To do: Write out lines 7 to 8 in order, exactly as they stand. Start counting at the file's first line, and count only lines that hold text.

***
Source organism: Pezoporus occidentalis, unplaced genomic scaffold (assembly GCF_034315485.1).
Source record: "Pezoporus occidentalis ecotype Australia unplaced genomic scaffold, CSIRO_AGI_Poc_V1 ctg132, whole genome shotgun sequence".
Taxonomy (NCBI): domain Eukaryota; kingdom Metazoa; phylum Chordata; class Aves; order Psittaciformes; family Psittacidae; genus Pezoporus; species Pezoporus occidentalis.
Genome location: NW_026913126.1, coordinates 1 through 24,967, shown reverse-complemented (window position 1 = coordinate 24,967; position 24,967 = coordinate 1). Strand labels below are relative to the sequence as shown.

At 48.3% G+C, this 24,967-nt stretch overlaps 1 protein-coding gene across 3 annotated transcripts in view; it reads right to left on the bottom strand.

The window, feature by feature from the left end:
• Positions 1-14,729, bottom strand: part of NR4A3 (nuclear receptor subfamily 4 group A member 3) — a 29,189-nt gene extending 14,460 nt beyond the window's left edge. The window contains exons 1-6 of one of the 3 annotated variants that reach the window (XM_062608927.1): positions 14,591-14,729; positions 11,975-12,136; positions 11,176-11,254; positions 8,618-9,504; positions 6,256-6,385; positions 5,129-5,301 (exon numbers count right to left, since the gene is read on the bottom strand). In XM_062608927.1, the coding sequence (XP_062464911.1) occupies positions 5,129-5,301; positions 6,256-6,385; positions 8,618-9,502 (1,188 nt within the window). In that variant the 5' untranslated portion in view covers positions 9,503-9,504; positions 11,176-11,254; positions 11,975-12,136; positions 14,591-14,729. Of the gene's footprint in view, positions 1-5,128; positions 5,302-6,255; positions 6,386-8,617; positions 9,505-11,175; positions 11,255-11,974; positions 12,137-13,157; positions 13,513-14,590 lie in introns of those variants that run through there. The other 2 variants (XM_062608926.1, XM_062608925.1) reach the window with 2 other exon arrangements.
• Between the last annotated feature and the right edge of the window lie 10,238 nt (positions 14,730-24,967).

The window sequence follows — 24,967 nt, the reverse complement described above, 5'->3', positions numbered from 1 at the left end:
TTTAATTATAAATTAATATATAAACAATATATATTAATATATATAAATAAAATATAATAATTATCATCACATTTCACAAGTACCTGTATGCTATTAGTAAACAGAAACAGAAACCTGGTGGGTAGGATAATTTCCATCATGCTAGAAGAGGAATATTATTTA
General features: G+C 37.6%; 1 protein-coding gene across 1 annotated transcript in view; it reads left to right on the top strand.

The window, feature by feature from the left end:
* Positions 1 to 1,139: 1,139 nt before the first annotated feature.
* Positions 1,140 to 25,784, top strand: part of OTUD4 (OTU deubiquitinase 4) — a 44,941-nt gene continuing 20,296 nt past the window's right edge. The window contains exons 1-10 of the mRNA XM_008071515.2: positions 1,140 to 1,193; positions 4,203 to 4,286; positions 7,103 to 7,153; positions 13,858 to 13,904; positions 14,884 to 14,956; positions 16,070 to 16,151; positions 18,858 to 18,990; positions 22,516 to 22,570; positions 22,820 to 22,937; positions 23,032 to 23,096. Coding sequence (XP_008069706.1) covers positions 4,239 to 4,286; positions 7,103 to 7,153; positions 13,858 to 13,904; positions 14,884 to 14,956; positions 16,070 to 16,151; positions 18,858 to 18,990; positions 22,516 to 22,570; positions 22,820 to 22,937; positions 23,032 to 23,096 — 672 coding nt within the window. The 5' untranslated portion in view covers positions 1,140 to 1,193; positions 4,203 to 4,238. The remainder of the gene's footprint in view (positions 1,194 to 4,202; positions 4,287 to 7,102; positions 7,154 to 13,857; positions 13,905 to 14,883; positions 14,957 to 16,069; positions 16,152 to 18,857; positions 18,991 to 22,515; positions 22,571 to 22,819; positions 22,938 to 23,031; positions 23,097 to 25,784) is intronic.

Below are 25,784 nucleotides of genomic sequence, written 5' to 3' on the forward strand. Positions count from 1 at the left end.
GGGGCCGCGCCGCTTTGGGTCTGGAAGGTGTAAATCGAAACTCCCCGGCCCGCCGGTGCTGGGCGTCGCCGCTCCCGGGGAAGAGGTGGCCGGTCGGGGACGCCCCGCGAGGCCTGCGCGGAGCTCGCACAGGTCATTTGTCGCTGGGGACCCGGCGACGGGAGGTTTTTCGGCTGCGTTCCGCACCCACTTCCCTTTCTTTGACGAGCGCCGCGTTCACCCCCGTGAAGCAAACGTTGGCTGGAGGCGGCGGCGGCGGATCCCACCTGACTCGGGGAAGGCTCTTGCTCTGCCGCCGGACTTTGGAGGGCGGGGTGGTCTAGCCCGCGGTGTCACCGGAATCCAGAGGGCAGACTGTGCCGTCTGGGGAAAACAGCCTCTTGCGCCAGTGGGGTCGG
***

• Positions 1-14,729, bottom strand: part of NR4A3 (nuclear receptor subfamily 4 group A member 3) — a 29,189-nt gene extending 14,460 nt beyond the window's left edge. The window contains exons 1-6 of one of the 3 annotated variants that reach the window (XM_062608927.1): positions 14,591-14,729; positions 11,975-12,136; positions 11,176-11,254; positions 8,618-9,504; positions 6,256-6,385; positions 5,129-5,301 (exon numbers count right to left, since the gene is read on the bottom strand). In XM_062608927.1, the coding sequence (XP_062464911.1) occupies positions 5,129-5,301; positions 6,256-6,385; positions 8,618-9,502 (1,188 nt within the window). In that variant the 5' untranslated portion in view covers positions 9,503-9,504; positions 11,176-11,254; positions 11,975-12,136; positions 14,591-14,729. Of the gene's footprint in view, positions 1-5,128; positions 5,302-6,255; positions 6,386-8,617; positions 9,505-11,175; positions 11,255-11,974; positions 12,137-13,157; positions 13,513-14,590 lie in introns of those variants that run through there. The other 2 variants (XM_062608926.1, XM_062608925.1) reach the window with 2 other exon arrangements.
• Between the last annotated feature and the right edge of the window lie 10,238 nt (positions 14,730-24,967).